Is Writing Too Conventional?

I studied Creative Writing at university for three years. During that time, I was taught all of the conventions of “good” writing. Since I have been made aware of them, it has become easier for me to identify famous authors using these conventions in their work. Also, when I read much older pieces of work, I can tell that they will have been written before these conventions will have been solidified.

As you probably tell from the title, I do sometimes wonder if this might be to the detriment of the art form. Don’t get me wrong, I completely understand why it is that these conventions have arisen: they’ve honed and refined fiction to make it more enjoyable to read. Take a book from two hundred years ago and the author will tell you exactly what emotion the protagonist is feeling. Maybe they’ll also spend several paragraphs describing their clothes too. These are two things which our developing writing conventions have helped to eliminate in modern work.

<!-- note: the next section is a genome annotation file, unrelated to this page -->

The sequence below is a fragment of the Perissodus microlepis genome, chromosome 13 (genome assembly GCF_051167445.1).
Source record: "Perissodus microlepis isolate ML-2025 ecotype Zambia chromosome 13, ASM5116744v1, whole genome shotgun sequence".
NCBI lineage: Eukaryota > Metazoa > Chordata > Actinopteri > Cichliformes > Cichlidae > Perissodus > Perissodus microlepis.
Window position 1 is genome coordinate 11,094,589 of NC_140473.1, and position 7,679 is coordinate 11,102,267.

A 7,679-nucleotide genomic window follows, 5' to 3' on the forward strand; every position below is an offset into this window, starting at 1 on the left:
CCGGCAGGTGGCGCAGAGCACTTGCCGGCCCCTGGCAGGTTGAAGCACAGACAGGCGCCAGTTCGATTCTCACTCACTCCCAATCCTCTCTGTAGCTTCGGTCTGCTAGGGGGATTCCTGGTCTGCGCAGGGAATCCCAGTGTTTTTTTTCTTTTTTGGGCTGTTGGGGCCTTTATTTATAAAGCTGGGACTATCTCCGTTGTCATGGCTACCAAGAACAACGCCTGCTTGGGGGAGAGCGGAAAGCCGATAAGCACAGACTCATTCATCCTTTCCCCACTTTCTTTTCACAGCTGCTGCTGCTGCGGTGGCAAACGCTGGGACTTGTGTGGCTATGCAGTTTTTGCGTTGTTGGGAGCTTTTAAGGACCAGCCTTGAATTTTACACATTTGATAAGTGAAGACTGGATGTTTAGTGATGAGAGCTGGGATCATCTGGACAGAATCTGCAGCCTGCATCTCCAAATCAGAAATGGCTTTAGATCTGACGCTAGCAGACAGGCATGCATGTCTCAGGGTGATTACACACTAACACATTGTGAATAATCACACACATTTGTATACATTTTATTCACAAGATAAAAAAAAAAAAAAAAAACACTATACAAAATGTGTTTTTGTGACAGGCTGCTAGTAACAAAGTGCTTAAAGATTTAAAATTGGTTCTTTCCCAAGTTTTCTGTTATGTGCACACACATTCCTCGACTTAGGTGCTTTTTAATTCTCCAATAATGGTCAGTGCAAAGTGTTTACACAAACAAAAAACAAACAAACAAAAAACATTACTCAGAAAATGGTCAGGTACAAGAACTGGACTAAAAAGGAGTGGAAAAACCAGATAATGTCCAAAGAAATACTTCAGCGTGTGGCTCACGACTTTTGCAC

But here’s what I mean by things getting too conventional: I was reading Les Misérables and the author went off on a huge tangent talking about the history of sewer systems. I’ll admit, it was really boring and a modern editor would have insisted it be cut due to the fact that it is irrelevant to the central storyline – but, I thought to myself, could not a writer make use of this method in a better way? Done properly a tangent could really illuminate or add interesting context to a story, yet most writers would avoid doing it.

I can completely understand why the rules and conventions of writing exist and they have genuinely improved the form a lot and helped to make novels much more engaging over time. Just every now and then, I wonder if they might stifle creativity in some ways.

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